The world is full of natural wonders, and mountains are among the most impressive. However, with their breathtaking beauty comes a dangerous reality: rockslides. These seemingly unpredictable events can cause serious damage to infrastructure and people. Understanding how they occur is essential for preventing them. That's why a joint initiative between Prof Francis Gauthier from the Laboratoire de géomorphologie et de gestion des risques en montagne (LGGRM) at the Université du Québec à Rimouski (UQAR) and Prof Giroux from the Institut national de la recherche scientifique (INRS) was launched. The initiative intends to monitor water flow behind the rockface in Gros-Morne, a small village in Gaspésie, QC. The goal of this project was to gain a better understanding of the waterflow mechanism behind the rockface and the corresponding impact on rockslides.
The challenge of this project was not only in understanding the complex waterflow mechanism but also in deploying the monitoring stations in extremely challenging locations. The monitoring stations had to be lightweight, compact, and able to operate with minimal power requirements. They also had to be easily installed and monitored, considering the high altitude location of the project. The solution was found in the Pegasus system.
The Pegasus proved to be a natural fit for this challenging deployment location, which could only be reached by rappelling down the cliff to the station 300 ft above the ground. The ultra lightweight and compact Pegasus digitizer was a perfect fit for this situation. The ability to pre-configure station profiles and then quickly apply them via the mobile app also minimized the time literally spent hanging out at the deployment site.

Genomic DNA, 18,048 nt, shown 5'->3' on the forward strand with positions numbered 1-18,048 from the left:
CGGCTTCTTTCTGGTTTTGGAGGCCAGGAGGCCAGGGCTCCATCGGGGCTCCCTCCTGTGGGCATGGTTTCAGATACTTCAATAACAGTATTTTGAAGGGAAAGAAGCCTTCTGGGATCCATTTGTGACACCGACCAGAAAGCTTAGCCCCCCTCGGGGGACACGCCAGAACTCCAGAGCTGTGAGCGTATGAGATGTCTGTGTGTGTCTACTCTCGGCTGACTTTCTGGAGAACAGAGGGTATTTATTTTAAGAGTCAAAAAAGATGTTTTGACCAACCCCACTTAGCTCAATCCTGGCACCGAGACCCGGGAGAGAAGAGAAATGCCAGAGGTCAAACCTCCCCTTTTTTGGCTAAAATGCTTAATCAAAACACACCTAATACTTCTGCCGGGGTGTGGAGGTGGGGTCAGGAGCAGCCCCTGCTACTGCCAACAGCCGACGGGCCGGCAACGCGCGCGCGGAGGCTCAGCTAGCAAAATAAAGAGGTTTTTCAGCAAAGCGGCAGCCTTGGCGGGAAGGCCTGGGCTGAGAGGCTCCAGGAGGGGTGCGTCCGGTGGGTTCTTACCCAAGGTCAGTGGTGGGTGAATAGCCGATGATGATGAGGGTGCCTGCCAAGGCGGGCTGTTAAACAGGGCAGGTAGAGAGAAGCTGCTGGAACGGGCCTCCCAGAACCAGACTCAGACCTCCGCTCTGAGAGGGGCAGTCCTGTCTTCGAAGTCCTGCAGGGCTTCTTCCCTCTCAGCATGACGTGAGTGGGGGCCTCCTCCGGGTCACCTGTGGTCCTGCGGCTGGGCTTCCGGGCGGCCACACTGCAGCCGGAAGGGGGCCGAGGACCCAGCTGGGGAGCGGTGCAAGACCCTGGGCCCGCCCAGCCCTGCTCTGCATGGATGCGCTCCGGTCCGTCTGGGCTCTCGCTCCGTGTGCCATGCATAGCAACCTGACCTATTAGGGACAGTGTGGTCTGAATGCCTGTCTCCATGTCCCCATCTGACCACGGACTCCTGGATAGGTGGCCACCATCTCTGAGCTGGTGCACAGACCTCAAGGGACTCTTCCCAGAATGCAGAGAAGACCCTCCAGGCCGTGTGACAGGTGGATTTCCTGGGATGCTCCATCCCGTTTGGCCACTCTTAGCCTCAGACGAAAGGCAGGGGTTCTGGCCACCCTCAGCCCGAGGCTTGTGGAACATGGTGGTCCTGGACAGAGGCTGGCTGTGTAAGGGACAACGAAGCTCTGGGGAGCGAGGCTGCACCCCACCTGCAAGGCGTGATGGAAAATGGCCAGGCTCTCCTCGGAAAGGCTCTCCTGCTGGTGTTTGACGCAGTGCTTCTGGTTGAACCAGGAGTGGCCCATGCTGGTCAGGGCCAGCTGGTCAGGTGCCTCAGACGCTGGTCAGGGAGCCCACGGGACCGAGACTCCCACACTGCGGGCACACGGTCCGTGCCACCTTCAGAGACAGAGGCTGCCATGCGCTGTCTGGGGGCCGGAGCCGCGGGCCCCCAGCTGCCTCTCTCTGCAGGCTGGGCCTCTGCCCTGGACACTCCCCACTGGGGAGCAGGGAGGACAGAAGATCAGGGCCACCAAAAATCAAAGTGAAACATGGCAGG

To monitor seismic activity, the Pegasus digitizer was combined with geophones, batteries, and solar power for year-round monitoring. The versatility of the Pegasus system made it possible to set the gain and use a high sample rate while providing insights into complete station health information, such as power consumption.
To harvest the data, Nanometrics provided a portable harvesting pod as it was the perfect complement to the low SWaP (Size, Weight, and Power) requirements of the stations. The addition of the Data Vault allowed the INRS team to minimize the amount of equipment they carried while rappelling down the side of the cliff. Instead of bringing along a laptop to harvest the data, they could simply slip the ultra-low SWaP Data Vault into a pocket.
The success of this project demonstrates the importance of collaboration and innovation in solving complex problems. The deployment of the Pegasus ecosystem, along with other innovative technologies, is helping researchers gain a better understanding of the waterflow mechanism behind the rockface and the corresponding impact on rockslides. This understanding will assist in developing effective strategies to prevent and mitigate their effects, such as designing more resilient infrastructure and implementing early warning systems to alert people in the event of a potential rockslide. It can also inform land use planning and zoning regulations to prevent construction in high-risk areas. Ultimately, this understanding can save lives and protect communities from the devastating effects of rockslides. The project is a testament to the power of science and technology to make the world a safer place.